What is Memory Leak in C?
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A memory leak in C is a specific kind of resource leak that happens when a computer software or program poorly handles memory allocations and fails to free up the memory that is no longer required. A memory leak can also occur when a variable/object is kept in memory but is not accessible to the program that is running.
As there is limited memory available in each system, memory leaks can have an effect on lowering the system's performance. In the worst-case scenario, too much of the available memory may be allocated, causing the system or device to malfunction entirely or partially, the programs may crash, or the system may significantly slow down.
What can Cause a Memory Leak in C?
A memory leak in C typically happens when the pointer loses its initial allocated address due to which the pointed memory block cannot be accessed or cannot de-allocated, and this becomes the reason for the memory leaks. Let's look at a few other examples where memory leaks can occur:
- Assigning a different address value to the pointer variable before de-allocating the memory block already pointed by the pointer.
- If a pointer variable goes out of scope, it may lead to a memory leak.
- Not deallocating the memory before the program execution finishes.
- If an error occurred during the de-allocation of the memory block.
Visit the following link to know more about dynamic allocation and de-allocation of memory blocks using malloc() and calloc() in C Language, Dynamic Memory Allocation in C.
How to Avoid Memory Leaks in C?
Various tools are available to find memory leaks in a C program, but by following the basic programming best practices, we can prevent memory leaks. Let's look at some tips to avoid memory leaks in C:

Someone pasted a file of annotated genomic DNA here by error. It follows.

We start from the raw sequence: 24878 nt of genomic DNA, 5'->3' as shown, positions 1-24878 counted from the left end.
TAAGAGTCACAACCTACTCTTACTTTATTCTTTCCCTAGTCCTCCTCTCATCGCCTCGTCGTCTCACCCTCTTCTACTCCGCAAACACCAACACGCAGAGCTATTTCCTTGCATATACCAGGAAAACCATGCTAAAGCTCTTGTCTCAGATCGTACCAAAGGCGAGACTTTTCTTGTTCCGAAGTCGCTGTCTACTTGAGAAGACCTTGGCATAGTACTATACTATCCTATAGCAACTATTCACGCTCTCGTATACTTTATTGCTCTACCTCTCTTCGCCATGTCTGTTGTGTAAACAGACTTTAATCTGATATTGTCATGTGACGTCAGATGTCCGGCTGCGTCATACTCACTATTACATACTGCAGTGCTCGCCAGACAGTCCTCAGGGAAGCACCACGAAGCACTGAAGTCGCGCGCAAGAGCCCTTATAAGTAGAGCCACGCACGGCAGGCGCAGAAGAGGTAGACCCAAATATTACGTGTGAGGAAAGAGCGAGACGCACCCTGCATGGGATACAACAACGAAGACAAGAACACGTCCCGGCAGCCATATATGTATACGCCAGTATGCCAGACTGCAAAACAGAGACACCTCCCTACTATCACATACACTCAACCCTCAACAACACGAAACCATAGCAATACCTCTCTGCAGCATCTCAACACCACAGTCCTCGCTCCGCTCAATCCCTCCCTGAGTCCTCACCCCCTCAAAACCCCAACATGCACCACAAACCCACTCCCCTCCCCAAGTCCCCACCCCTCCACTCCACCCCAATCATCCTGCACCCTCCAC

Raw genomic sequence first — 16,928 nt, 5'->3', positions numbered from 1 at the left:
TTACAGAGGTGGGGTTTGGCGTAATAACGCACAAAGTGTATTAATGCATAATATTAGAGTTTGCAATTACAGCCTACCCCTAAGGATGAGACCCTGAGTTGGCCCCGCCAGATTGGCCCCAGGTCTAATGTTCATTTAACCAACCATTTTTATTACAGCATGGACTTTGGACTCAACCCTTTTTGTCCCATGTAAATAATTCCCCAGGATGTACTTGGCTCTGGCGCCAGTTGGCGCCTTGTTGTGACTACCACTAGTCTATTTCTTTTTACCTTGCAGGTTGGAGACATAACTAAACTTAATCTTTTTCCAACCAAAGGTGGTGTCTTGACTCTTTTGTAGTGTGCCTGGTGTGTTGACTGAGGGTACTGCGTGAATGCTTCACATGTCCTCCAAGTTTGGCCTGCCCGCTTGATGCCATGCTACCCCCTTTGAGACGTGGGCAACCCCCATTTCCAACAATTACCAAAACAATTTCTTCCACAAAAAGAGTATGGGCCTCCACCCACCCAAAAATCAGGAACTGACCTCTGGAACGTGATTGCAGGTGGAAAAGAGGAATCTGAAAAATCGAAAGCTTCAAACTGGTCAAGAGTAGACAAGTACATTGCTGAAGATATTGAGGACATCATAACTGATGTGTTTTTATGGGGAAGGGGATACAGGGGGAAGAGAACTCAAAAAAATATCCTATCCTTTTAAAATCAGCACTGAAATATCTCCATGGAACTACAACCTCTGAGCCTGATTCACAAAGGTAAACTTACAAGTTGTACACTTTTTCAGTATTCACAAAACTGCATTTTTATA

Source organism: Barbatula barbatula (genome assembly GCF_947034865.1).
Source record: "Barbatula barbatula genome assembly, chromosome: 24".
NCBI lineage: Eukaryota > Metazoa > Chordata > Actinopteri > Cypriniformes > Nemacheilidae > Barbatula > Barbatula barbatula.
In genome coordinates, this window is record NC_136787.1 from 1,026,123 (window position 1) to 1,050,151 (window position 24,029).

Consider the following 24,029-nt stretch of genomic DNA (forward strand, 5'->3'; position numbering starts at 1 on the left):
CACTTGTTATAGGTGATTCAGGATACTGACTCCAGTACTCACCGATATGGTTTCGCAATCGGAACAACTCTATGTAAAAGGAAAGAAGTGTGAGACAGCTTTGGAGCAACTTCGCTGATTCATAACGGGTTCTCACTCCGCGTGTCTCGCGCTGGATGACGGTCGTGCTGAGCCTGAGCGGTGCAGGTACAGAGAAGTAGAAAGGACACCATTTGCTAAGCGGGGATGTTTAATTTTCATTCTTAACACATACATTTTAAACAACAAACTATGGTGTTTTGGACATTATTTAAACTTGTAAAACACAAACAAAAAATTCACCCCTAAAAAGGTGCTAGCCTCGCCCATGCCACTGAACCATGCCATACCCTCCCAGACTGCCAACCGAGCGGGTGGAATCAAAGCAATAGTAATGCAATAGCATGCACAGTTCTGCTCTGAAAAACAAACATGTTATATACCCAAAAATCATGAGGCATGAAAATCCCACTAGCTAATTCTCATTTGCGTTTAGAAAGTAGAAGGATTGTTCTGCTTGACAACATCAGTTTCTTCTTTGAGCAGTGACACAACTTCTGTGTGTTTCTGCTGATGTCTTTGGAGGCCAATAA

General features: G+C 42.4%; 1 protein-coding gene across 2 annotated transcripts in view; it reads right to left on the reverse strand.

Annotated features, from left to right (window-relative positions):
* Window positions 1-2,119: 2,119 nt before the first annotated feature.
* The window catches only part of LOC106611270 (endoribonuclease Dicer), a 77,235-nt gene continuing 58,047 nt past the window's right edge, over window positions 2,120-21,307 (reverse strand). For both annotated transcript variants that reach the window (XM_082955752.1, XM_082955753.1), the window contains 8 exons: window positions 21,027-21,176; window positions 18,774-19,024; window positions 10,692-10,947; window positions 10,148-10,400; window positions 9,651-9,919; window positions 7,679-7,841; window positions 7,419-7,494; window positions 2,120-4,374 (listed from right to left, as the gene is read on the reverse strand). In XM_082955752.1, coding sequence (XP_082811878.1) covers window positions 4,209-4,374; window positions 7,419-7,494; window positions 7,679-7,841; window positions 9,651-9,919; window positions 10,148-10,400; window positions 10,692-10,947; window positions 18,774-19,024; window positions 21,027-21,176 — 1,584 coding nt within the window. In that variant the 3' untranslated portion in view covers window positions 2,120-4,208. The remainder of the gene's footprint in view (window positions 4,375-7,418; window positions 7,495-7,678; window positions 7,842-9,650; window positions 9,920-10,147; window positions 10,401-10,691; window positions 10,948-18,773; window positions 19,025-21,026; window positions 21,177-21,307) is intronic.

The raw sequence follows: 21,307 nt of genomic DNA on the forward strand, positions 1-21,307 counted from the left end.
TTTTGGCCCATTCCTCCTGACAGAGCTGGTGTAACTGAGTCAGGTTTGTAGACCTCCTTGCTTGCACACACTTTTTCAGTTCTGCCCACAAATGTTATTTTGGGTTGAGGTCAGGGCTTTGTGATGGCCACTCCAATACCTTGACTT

1. There should be a free() function statement associated with every malloc() or calloc() function statement. See the illustration below:
Writing the free() statement immediately after the malloc() or calloc() function is a good practice. It helps to avoid the scenario when a programmer forgets to add a free() statement.
2. Avoid modifying the original pointer, use a temporary pointer.
Working with a temporary pointer is a good practice since the original pointer keeps the address of the allocated memory, and it can get accidentally changed. So, if we work with a temp pointer, we can preserve the original pointer value and re-collect the address value to de-allocate the memory for avoiding any memory leaks.
Examples of Memory Leaks in C
1. Let's see an example where we assign a NULL value to a pointer variable to demonstrate memory leaks in a C Program:
In the above C Program, we have allocated the space for an integer memory block using the malloc() function in the ptr pointer. When we assign NULL to the ptr pointer, it changes the pointer value but doesn't de-allocate the memory block that it was previously pointing to. So, it will lead to a memory leak.
To avoid this situation, we have to uncomment the free(ptr); statement mentioned just above the ptr = NULL; statement.
2. Let's look at an example, where a pointer variable goes out of scope, it leads to a memory leak in C Program
Explanation: In the above C Program, we have allocated an integer memory block to the sum pointer variable in a local scope (inner block of code) inside the main() function. We have assigned the addition of a and b to the allocated memory block using the sum pointer, but when the block scope finishes the sum pointer gets destroyed and the memory block remains allocated. So, it will lead to a memory leak.
To avoid this situation, we have to uncomment the free(sum); statement mentioned just above the sum = NULL; statement in the inner block of code.
Learn about Memory Layout in C
Visit the following link to know about components of Memory Layout in C Language like instructions, global variable space, stack, heap, and more: Memory Layout in C.
- A memory leak in C happens when a computer program poorly handles memory allocations and fails to free up the memory that is no longer required.
- Memory leaks can have an effect on lowering the system's performance.
- Writing the free() statement immediately after the malloc() or calloc() function is a good practice to avoid memory leaks.
- We should assign NULL to the pointer variable after using the free() statement to avoid dangling pointers.